Near the end of the first set, I thought about stepping out of the room for a few minutes to try to get my breathing under control, but I knew that if I stepped out of that room, I'd set a precedent that it's okay to step out and I didn't want that. So I just kept going.

The time on the treadmill was worse than the floor. I'm not a treadmill guy. I somehow made it through that set and was now so much more out of breath than I thought possible. (After class, Kenneth said to make sure to listen for the speed changes on the treadmill. I said "Oh I heard you. I just can't do it.")

I looked around after the treadmill set and everyone was mildly winded. I still don't know how that's possible.

The third set was back to the floor and it got harder. My body started giving out. It was not a matter of will-power anymore, I couldn't get my body to hold any sort of weight. A couple of times during abs, my feet dropped to the floor. Kenneth casually gave my ankles a little kick and I found what little willpower I had left and threw myself back into things.

The final treadmill set came up and part of me had given up on breathing normally. At this point, I was just running mindlessly and sort of hoping I would pass out. During the final sprint, where you're supposed to be giving it your all, Kenneth came over and increased the speed on my treadmill higher than I had ever run on a treadmill. Man, I was so scared. I was so mentally shot that I didn't think about it. I just executed. Once that round ended, there was a brief stretch during which I stood there and tried to inhale harder than I ever had before - just praying that my body would recover soon.

When I got home, David asked me what the hell happened. He said I looked great - more alive and glowing. I think I must have looked like a crazy person that just jumped out of a plane. There was definitely an endorphin high going on. I couldn't believe that it was not only much harder than I was expecting but that I survived.

So I started going on a regular basis. In the first month since joining, I've gone 10 times. I'm aiming to go 2-3 times a week. That's in addition to lifting weights three times a week. Sometimes I work out in the morning and do Barry's at night.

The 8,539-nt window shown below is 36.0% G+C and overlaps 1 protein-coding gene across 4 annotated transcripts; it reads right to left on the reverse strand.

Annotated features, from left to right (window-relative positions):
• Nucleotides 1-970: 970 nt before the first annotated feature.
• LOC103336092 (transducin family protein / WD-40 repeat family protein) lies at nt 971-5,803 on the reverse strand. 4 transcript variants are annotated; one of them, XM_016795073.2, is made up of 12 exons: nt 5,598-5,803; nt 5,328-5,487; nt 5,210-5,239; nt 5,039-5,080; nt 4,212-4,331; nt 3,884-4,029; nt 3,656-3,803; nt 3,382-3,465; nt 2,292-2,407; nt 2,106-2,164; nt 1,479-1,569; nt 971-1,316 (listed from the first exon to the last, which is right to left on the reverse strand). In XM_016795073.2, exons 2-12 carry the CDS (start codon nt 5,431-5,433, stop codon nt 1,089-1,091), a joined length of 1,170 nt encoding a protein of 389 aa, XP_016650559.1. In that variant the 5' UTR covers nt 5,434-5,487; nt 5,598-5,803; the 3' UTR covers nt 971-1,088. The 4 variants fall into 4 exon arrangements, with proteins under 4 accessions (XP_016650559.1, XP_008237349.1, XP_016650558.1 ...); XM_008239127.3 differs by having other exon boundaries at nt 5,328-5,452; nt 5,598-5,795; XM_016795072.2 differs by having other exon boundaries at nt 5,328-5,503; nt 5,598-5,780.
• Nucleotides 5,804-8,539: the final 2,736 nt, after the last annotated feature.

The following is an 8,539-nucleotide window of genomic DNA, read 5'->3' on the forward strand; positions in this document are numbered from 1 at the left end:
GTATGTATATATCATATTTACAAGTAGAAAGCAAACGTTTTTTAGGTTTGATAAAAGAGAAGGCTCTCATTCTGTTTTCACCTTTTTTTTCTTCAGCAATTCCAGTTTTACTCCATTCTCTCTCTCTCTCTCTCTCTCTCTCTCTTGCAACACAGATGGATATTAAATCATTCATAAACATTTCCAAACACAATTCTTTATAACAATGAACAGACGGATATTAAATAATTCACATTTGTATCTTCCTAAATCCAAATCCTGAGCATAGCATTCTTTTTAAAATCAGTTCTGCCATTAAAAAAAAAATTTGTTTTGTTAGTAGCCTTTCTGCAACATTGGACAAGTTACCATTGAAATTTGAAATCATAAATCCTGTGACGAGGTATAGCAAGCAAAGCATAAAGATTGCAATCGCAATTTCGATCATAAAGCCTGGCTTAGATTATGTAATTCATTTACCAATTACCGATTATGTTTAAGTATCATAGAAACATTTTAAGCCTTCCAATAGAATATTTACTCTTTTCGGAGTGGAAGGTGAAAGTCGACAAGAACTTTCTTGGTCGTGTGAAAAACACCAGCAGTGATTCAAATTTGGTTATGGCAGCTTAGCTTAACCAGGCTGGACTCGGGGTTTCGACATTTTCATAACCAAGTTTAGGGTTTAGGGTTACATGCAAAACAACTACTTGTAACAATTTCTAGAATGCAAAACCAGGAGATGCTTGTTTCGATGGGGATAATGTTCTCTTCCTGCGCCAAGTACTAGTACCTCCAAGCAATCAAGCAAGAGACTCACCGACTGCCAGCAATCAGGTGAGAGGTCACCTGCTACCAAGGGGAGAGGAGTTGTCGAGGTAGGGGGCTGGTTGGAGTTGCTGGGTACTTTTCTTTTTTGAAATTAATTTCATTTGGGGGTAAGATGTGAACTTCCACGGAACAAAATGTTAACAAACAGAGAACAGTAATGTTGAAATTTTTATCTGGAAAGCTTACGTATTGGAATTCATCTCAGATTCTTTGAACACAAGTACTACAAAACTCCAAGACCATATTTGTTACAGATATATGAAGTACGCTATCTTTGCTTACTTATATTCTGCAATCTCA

It was a while before the butterflies in my stomach before class went away. And I must admit - I had a really hard time emotionally the first five or so times. I blame my elementary school gym teacher who singled me out enough times in class to make me quite afraid of gym class. I really feel like he picked on me in a way that he never picked on anyone else. As an adult, I think he was probably trying to inspire something he saw in me but unfortunately it always back-fired and left me feeling defeated (I think I'm being generous - he taunted me a couple of times that's just not appropriate in elementary school). I had a lot of internal voices going in the first five sessions that told me various things: that I didn't belong in this class; that I was not athletic and never would be; that I would never find success in these sorts of classes; that I should go home and forget about this. When those voices were going rather loudly in my head and my body would gas-out I would get insanely frustrated and defeated. A few times I took 20 seconds to take a deep breath, quiet my head, and just keep going. I had to remove all the emotion about what I was doing and just put one foot in front of the other.